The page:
29. S. M. Christie, R. A. Lyons, F. D. Dunstan, and S. J. Jones, “Are mobile speed cameras effective? A controlled before and after study,” Injury Prevention, vol. 9, no. 4, pp. 302–306, 2003. View at Publisher · View at Google Scholar · View at Scopus
  30. M. D. Keall, L. J. Povey, and W. J. Frith, “The relative effectiveness of a hidden versus a visible speed camera programme,” Accident Analysis & Prevention, vol. 33, no. 2, pp. 277–284, 2001. View at Publisher · View at Google Scholar · View at Scopus
  31. A. P. Jones, V. Sauerzapf, and R. Haynes, “The effects of mobile speed camera introduction on road traffic crashes and casualties in a rural county of England,” Journal of Safety Research, vol. 39, no. 1, pp. 101–110, 2008. View at Publisher · View at Google Scholar · View at Scopus
  32. R. Tay, “General and specific deterrent effects of traffic enforcement: do we have to catch offenders to reduce crashes?” Journal of Transport Economics and Policy, vol. 39, no. 2, pp. 209–223, 2005. View at Google Scholar · View at Scopus
  33. E. Chen and A. Tarko, “Analysis of crash frequency in work zones with focus on police enforcement,” Transportation Research Record, no. 2280, pp. 127–134, 2012. View at Publisher · View at Google Scholar · View at Scopus
  34. D. R. Axup, “Enforcement-a review of Australian techniques,” in Proceedings of the 15th Australian Road Research Board (ARRB) Conference, vol. 15, no. 7 of Australian Road Research Board, pp. 26–31, Darwin, Australia, August 1990.
  35. P. M. Hurst, “Can anyone reward safe driving?” Accident Analysis & Prevention, vol. 12, no. 3, pp. 217–220, 1980. View at Publisher · View at Google Scholar · View at Scopus
  36. EmiratesNews, “1,000 Drivers win prizes in Dubai Traffic Police's ‘white points’ contest for 2013,” 2014, http://www.emirates247.com/news/emirates/1-000-drivers-win-prizes-in-dubai-traffic-police-s-white-points-contest-for-2013-2014-03-20-1.542389.
  37. “Traffic policing and road safety for individuals and for populations,” in Proceedings of the Australasian College of Road Safety Conference, A Safe System: Expanding the Reach: Australasian College of Road Safety National Conference (ACRS '12), I. J. Faulks, M. Lane, and J. D. Irwin, Eds., Sydney, Australia, 2012.
  38. “Addressing issues of driver distraction in traffic offender management,” in Proceedings of the Australasian College of Road Safety Conference 2012, I. Faulks, Ed., Sydney, Australia, 2012.
  39. DMV.ORG, Defensive Driving in North Dakota, http://www.dmv.org/defensive-driving/faq.php.
  40. Arizona_Traffic_School, Traffic Survival School, https://www.aztrafficschools.com/classes/survival/.
  41. A. K. Lund and A. F. Williams, “A review of the literature evaluating the defensive driving course,” Accident Analysis and Prevention, vol. 17, no. 6, pp. 449–460, 1985. View at Publisher · View at Google Scholar · View at Scopus
  42. S. Payne, A. Brownlea, and A. Hall, Evaluation of Queensland Defensive Driving Course, Department of Transport, Office of Road Safety, 1984.
  43. U.S. Department of Transportation National Highway Traffic Safety Administration and America USo, Community Service Restitution Programs for Alcohol Related Traffic Offenders—Volume II: Case Studies and Resource Materials, 1985.
  44. FoxBusiness. Pay your speeding ticket by picking up litter, 2011, http://www.foxbusiness.com/features/2011/06/24/pay-your-speeding-ticket-by-picking-up-litter.html.
  45. HeraldSun. Victoria Police gets new traffic cameras to nab motorists using mobile phones or not wearing seat belts from 700m away, 2014, http://www.heraldsun.com.au/news/law-order/victoria-police-gets-new-traffic-cameras-to-nab-motorists-using-mobile-phones-or-not-wearing-seat-belts-from-700m-away/story-fni0fee2-1226884287563.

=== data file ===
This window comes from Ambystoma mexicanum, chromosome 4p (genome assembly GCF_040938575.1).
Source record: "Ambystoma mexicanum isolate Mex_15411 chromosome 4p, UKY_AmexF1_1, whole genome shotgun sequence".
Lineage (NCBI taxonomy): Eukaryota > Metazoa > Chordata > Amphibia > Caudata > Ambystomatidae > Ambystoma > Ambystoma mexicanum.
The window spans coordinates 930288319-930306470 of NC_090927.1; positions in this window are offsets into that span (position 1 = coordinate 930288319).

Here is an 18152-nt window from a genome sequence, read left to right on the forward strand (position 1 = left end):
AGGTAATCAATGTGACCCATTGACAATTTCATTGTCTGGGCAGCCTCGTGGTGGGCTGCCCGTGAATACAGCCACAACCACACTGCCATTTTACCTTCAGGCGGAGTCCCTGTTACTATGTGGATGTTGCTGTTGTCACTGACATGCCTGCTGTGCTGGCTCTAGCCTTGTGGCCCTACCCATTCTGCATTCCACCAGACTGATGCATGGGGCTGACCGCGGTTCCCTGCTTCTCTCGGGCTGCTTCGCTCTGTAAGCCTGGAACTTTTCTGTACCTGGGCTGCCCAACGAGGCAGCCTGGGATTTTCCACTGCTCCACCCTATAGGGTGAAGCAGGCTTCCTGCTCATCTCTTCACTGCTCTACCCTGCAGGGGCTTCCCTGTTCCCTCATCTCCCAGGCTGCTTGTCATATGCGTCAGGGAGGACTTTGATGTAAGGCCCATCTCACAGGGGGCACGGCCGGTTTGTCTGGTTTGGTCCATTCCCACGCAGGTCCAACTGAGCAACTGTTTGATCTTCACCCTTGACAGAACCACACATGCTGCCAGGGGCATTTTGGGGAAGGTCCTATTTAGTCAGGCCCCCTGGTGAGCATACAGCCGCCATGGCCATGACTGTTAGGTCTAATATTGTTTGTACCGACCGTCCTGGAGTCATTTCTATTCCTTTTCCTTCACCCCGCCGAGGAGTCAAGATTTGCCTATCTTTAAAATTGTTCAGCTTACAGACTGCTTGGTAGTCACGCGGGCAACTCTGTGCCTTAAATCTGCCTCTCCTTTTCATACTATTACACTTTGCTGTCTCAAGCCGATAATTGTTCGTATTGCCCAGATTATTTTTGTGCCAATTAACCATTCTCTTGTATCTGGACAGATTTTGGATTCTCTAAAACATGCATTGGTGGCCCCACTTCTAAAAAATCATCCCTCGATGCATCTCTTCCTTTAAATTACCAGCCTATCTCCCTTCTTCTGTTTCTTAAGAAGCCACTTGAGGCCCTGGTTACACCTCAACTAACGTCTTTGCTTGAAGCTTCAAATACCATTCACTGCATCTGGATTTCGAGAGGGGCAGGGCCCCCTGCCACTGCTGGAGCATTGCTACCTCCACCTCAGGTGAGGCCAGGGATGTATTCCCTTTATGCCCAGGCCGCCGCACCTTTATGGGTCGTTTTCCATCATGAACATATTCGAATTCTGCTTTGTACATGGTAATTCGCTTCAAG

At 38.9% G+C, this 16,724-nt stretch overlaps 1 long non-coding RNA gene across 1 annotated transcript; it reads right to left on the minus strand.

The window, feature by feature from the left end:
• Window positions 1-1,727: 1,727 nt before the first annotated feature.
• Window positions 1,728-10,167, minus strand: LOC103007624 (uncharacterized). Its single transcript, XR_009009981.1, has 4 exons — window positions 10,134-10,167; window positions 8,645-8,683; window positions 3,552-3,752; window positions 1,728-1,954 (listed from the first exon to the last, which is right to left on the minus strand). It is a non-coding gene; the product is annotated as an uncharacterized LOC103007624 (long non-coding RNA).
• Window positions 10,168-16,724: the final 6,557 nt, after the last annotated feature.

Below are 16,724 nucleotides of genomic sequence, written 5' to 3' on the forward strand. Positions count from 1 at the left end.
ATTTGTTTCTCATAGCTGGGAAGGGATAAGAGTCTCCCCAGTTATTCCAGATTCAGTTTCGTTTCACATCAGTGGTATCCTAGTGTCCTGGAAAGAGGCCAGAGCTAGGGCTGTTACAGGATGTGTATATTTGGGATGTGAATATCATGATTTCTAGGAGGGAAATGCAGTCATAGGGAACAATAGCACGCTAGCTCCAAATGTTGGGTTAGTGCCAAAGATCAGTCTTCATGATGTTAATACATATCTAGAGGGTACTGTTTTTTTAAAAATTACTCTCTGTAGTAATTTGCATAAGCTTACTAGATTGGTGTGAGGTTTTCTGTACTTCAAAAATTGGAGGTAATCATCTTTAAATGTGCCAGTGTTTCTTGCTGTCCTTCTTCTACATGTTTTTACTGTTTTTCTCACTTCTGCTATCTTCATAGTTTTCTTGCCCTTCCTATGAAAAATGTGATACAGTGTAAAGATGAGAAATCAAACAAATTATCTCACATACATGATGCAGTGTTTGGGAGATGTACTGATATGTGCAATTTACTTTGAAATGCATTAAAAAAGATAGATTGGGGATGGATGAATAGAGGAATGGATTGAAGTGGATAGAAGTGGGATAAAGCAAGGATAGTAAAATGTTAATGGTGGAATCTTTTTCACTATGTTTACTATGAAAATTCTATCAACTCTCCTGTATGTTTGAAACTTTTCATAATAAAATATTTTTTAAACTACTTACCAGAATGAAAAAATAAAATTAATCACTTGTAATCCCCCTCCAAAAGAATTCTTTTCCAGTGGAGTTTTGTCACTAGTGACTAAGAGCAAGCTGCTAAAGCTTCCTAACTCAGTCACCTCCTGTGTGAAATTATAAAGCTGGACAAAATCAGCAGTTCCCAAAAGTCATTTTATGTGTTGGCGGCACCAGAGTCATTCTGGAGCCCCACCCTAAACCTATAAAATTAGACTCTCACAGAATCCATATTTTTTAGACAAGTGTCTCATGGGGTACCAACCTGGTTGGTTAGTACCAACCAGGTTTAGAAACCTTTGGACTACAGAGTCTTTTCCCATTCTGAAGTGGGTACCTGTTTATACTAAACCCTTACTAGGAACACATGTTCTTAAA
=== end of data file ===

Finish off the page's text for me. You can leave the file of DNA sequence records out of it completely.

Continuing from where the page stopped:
46. RoadTrafficTechnology.com, Dubai Traffic Police: ‘Vitronic Speed Camera Six Times More Efficient Than Radar’, 2014, http://www.roadtraffic-technology.com/contractors/photo_enforcement/vitronic-photo-enforcement/pressdubai-traffic-police-vitronic-speed-camera.html.
  47. G. D. Israel, Determining Sample Size, University of Florida Cooperative Extension Service, Institute of Food and Agriculture Sciences, EDIS, 1992.
  48. P. McCullagh and J. A. Nelder, Generalized Linear Models, CRC Press, 1989.
  49. B. Scott-Parker, B. Watson, M. J. King, and M. K. Hyde, “Punishment avoidance and intentional risky driving behaviour: what are the implications for ‘getting away with it’?” in Psychology of Punishment: New Research, N. Castro, Ed., pp. 55–78, Nova Science Publishers, New York, NY, USA, 2013. View at Google Scholar
  50. L. Bates, S. Allen, and B. Watson, “The influence of the elements of procedural justice and speed camera enforcement on young novice driver self-reported speeding,” Accident Analysis & Prevention, vol. 92, pp. 34–42, 2016. View at Publisher · View at Google Scholar
  51. M. H. Cameron and J. T. Sanderson, “Review of police operations for traffic law enforcement,” Tech. Rep. TS 82/​5, Royal Automobile Club of Victoria, Melbourne, Australia, 1982. View at Google Scholar
  52. J. M. Barkworth and K. Murphy, “Procedural justice policing and citizen compliance behaviour: the importance of emotion,” Psychology, Crime & Law, vol. 21, no. 3, pp. 254–273, 2014. View at Publisher · View at Google Scholar
  53. B. Bradford, “Policing and social identity: procedural justice, inclusion and cooperation between police and public,” Policing and Society, vol. 24, no. 1, pp. 22–43, 2014. View at Publisher · View at Google Scholar · View at Scopus
  54. M. Hough, J. Jackson, B. Bradford, A. Myhill, and P. Quinton, “Procedural justice, trust, and institutional legitimacy,” Policing, vol. 4, no. 3, pp. 203–210, 2010. View at Publisher · View at Google Scholar
  55. J. Jackson, B. Bradford, M. Hough, A. Myhill, P. Quinton, and T. R. Tyler, “Why do people comply with the law?” British Journal of Criminology, vol. 52, no. 6, pp. 1051–1071, 2012. View at Publisher · View at Google Scholar · View at Scopus
  56. U. Mazureck and J. Hattem, “Rewards for safe driving behavior: influence on following distance and speed,” Transportation Research Record, vol. 1980, pp. 31–38, 2006. View at Google Scholar · View at Scopus